Stories for Swedish Jewish Youth

Stories for Swedish Jewish Youth

07 Mar 2017

An unusual children’s book just got published in Sweden. We spoke to Samuel Adler, the author of ‘Trappsteg 36’ (‘Step no. 36’), his first publication, a collection of 19 Jewish children’s short stories.

Samuel Adler is the Jewish Studies and English teacher at the Hillel School in Stockholm, and a Paideia alumnus.

How did this book come about?

SA: I've been working at the school for almost 9 years now, and I find that telling stories to the kids is the best way to teach. I love telling stories and I used every opportunity to write, so as a teacher I've been writing holiday plays and stories for our Kabbalat Shabbat. When I was on my paternity leave I was looking at the files on my computer and I thought I would love to try and put them together in order to create something. I contacted an editor whom I knew from before. She was enthusiastic about the idea and then the project really took off. After many rewrites and collaborating with my sister-in-law who is an illustrator (Karolina Ziolek) , I decided to published it myself because I didn't really see that there would be a big enough market for it.

Samuel Adler and 'Trappsteg 36'. Image courtesy of the author.

Is there an underlying theme to the stories?

SA: Yes - Jewish short stories, for kids and young adults.

Written in Swedish?

SA: In Swedish. It's about Swedish-Jewish culture. There aren't really any books like that - [children's] stories with a Jewish theme in Swedish, and if there are, then they are usually translations from English or other languages; and that’s an entirely different cultural context.

So what are some of the topics your stories deal with?

SA: So the first story is about the Tree of Knowledge - a tree that was planted in the schoolyard on Tu B'Shvat. One day a girl who is struggling at school runs outside and finds this tree, who starts to overcome her problems with maths. The tree is consulted by all the pupils and the teachers become afraid that their jobs are in jeopardy. And one morning, the tree is just gone. The whole playground is asphalted.. But still today there is a rumour that the tree still wants to help.

Some kids feel like teachers and kids are [pitted] against each other so I have played a little bit with that problem, this idea of a teacher feeling that if they could be replaced by a tree (or a computer) then maybe they are useless as teachers. And [the story is] specific to our school (Hillel) as well, because we had this big chestnut tree in the yard which had to disappear one day.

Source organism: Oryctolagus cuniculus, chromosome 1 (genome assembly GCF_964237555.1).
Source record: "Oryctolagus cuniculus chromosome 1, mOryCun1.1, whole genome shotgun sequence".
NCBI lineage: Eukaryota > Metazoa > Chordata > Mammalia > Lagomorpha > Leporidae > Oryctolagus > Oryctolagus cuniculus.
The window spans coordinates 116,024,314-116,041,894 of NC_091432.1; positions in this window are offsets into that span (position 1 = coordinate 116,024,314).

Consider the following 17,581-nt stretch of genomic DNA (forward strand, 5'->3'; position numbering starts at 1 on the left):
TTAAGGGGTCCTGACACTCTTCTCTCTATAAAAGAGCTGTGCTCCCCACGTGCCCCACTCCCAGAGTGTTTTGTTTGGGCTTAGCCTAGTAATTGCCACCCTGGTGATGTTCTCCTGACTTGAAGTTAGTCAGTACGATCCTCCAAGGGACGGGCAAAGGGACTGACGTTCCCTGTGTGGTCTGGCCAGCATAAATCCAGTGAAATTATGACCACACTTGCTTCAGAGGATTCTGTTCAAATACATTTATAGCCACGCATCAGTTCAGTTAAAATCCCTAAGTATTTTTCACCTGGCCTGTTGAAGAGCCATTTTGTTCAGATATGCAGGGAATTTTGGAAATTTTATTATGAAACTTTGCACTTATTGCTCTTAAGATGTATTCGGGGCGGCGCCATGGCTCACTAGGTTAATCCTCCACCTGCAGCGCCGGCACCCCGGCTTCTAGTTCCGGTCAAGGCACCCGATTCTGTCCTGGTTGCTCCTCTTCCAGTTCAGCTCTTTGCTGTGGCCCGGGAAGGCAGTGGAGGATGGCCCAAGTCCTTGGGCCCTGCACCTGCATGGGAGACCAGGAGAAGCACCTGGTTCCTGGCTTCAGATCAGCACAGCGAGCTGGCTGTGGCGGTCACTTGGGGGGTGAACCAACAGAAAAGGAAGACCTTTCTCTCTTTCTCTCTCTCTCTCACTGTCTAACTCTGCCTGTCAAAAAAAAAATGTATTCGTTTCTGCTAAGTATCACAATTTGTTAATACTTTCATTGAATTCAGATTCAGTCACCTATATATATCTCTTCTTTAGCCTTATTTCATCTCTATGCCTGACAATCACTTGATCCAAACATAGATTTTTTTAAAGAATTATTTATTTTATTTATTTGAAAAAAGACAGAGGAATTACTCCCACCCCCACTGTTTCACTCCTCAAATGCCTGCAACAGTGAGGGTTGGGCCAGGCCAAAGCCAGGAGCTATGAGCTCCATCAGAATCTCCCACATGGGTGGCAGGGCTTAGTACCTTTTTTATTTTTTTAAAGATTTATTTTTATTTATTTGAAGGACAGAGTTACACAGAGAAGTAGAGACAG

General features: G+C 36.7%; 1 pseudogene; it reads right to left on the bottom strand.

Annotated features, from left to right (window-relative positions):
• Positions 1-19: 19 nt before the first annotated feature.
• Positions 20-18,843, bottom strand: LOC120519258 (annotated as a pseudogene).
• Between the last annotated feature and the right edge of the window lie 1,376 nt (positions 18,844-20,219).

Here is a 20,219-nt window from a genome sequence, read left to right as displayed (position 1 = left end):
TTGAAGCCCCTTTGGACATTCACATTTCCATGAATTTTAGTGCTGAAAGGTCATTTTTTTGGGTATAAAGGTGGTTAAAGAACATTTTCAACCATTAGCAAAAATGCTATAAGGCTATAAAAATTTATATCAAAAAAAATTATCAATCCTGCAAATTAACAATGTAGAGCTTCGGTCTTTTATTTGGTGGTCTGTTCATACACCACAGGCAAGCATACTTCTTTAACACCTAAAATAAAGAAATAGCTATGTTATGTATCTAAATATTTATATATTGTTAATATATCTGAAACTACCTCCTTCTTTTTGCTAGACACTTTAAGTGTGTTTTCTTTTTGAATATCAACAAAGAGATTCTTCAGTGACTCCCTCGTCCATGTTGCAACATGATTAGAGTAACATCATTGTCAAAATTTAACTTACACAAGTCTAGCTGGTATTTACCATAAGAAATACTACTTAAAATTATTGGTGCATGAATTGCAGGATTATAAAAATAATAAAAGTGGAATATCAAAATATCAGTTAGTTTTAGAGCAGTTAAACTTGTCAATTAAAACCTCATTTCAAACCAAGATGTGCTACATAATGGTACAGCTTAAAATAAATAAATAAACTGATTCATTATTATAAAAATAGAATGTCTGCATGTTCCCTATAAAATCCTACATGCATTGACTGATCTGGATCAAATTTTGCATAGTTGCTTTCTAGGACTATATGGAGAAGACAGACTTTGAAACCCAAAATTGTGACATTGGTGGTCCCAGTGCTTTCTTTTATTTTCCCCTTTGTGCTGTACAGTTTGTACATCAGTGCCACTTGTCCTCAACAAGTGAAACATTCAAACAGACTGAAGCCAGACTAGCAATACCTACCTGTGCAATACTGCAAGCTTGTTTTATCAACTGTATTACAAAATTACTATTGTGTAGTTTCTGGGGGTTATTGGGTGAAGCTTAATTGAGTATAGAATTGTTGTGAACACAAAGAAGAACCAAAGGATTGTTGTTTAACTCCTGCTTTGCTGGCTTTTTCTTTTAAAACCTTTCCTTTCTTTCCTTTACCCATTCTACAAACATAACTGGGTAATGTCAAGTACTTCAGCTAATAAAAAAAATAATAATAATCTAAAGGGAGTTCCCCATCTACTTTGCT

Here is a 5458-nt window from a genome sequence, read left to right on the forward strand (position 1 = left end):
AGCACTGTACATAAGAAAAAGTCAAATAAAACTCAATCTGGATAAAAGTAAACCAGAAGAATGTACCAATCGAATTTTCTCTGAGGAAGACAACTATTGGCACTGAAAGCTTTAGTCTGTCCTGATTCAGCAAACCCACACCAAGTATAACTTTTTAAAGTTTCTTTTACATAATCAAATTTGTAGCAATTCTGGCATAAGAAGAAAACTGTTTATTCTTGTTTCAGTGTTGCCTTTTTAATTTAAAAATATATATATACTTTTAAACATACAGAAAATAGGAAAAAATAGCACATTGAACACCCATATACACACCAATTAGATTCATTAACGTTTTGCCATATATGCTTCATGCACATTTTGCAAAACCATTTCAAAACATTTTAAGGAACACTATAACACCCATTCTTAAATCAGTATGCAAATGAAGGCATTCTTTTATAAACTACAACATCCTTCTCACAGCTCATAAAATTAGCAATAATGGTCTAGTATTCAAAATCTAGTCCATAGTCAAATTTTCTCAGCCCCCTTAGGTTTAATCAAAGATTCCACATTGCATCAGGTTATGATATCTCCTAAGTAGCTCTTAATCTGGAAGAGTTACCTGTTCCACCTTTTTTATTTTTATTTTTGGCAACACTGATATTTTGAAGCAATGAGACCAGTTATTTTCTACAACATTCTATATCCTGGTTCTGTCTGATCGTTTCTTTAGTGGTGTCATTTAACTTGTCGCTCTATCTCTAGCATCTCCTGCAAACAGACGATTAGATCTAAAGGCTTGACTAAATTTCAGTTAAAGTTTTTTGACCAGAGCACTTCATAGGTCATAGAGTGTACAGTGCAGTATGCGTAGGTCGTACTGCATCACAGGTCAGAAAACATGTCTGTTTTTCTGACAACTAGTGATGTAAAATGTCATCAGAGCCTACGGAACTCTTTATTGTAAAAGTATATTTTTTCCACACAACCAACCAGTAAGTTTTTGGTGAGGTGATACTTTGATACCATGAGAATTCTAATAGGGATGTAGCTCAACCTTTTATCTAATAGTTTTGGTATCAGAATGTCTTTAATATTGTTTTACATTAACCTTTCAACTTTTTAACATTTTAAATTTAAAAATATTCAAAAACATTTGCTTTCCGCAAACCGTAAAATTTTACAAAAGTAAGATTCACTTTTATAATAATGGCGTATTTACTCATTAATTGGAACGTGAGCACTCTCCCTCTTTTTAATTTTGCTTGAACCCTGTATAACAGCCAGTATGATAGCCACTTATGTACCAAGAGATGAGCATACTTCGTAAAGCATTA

Other stories are about school days, holidays, moral and ethics.

telling stories to the kids is the best way to teach.

What is it that you hope kids get from reading the stories?

SA: I think that first of all I want to give them good stories that have Jewish knowledge in them - there is also a glossary at the end of the book - so I just think it's a fun way of learning things.

You mentioned that telling stories is the best way to teach. Why is that?

SA: That’s because everyone listens to a good story. If someone starts speaking and they are a good storyteller, you will listen to them basically regardless of what it is that they are saying. You will be interested in finding out what this person is going to say next. The same goes for teaching, I think, if you can tell a good story, it’s a great way to convey a message. And you can get all the kids focused even the ones who don't usually want to sit down and listen to what you're supposed to tell them. If you pause mid-story you can suddenly see them listening. You will feel their presence, [you will feel] and that something is going on. Many of our [Jewish] texts are stories, basically, and they are the ones that I've always been intrigued by. They're fun to tell and retell and it's fun to find more about them, through midrashim, etc. It's amazing - this textual heritage we have!

Illustration from 'Trappsteg 36', by Karolina Ziolek.

So instead of being Midrashim, Judaism is the environment rather than the main focus of the stories?

SA: Yes, exactly. And it could be small things, like [starting with] being home for Pesach... it doesn't have to be more than that.

What are your sources of inspiration?

SA: The inspiration always comes from the kids and the school situations, from the pupils' perspective. I try to write from their point of view. What do they see? I can sit over a meal with them, and they will tell me something and I'd think, 'that's crazy!'.

The name of the book is 'Step no. 36', which is the title of one of the short stories based on one kid, who just told me one day, 'Sam, did you know that everyone keeps tripping on this special step - everyone trips on the exact same step!' I said 'Really?' And he said, 'Yeah, it's always this one, and I don't know why.' I thought that's such a great place to start from. So you only need to have your eyes and ears open, and look at the kids and see their reality, because it's totally different from the teachers'. And it's fun!

To find out more about Samuel's work or to order ‘Trappsteg 36’ visit his website: (in Swedish.)

Anything else you'd like to ask Samuel? Leave your questions below ▼

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